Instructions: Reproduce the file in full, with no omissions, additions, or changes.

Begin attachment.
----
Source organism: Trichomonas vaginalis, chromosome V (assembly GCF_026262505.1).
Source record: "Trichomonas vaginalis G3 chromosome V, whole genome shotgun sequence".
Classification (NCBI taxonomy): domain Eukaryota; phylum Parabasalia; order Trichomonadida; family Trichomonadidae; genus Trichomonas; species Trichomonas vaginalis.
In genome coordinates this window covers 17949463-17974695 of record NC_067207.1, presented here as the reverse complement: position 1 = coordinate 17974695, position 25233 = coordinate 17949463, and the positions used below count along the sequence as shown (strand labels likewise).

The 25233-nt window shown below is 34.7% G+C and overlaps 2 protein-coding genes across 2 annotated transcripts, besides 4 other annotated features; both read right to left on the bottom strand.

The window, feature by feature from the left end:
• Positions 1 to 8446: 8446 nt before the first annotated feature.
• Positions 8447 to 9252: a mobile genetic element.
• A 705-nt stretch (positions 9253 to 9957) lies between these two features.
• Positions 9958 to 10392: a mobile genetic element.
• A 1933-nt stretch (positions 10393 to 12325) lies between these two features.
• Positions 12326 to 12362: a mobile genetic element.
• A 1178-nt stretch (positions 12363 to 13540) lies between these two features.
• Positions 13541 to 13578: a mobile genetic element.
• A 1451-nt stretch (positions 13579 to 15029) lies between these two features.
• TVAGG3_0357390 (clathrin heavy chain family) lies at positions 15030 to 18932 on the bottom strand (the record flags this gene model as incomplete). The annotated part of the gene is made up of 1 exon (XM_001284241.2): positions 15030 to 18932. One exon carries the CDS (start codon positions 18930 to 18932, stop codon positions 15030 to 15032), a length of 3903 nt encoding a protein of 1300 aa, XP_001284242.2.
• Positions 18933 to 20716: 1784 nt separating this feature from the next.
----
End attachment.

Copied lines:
Source organism: Trichomonas vaginalis, chromosome V (assembly GCF_026262505.1).
Source record: "Trichomonas vaginalis G3 chromosome V, whole genome shotgun sequence".
Classification (NCBI taxonomy): domain Eukaryota; phylum Parabasalia; order Trichomonadida; family Trichomonadidae; genus Trichomonas; species Trichomonas vaginalis.
In genome coordinates this window covers 17949463-17974695 of record NC_067207.1, presented here as the reverse complement: position 1 = coordinate 17974695, position 25233 = coordinate 17949463, and the positions used below count along the sequence as shown (strand labels likewise).

The 25233-nt window shown below is 34.7% G+C and overlaps 2 protein-coding genes across 2 annotated transcripts, besides 4 other annotated features; both read right to left on the bottom strand.

The window, feature by feature from the left end:
• Positions 1 to 8446: 8446 nt before the first annotated feature.
• Positions 8447 to 9252: a mobile genetic element.
• A 705-nt stretch (positions 9253 to 9957) lies between these two features.
• Positions 9958 to 10392: a mobile genetic element.
• A 1933-nt stretch (positions 10393 to 12325) lies between these two features.
• Positions 12326 to 12362: a mobile genetic element.
• A 1178-nt stretch (positions 12363 to 13540) lies between these two features.
• Positions 13541 to 13578: a mobile genetic element.
• A 1451-nt stretch (positions 13579 to 15029) lies between these two features.
• TVAGG3_0357390 (clathrin heavy chain family) lies at positions 15030 to 18932 on the bottom strand (the record flags this gene model as incomplete). The annotated part of the gene is made up of 1 exon (XM_001284241.2): positions 15030 to 18932. One exon carries the CDS (start codon positions 18930 to 18932, stop codon positions 15030 to 15032), a length of 3903 nt encoding a protein of 1300 aa, XP_001284242.2.
• Positions 18933 to 20716: 1784 nt separating this feature from the next.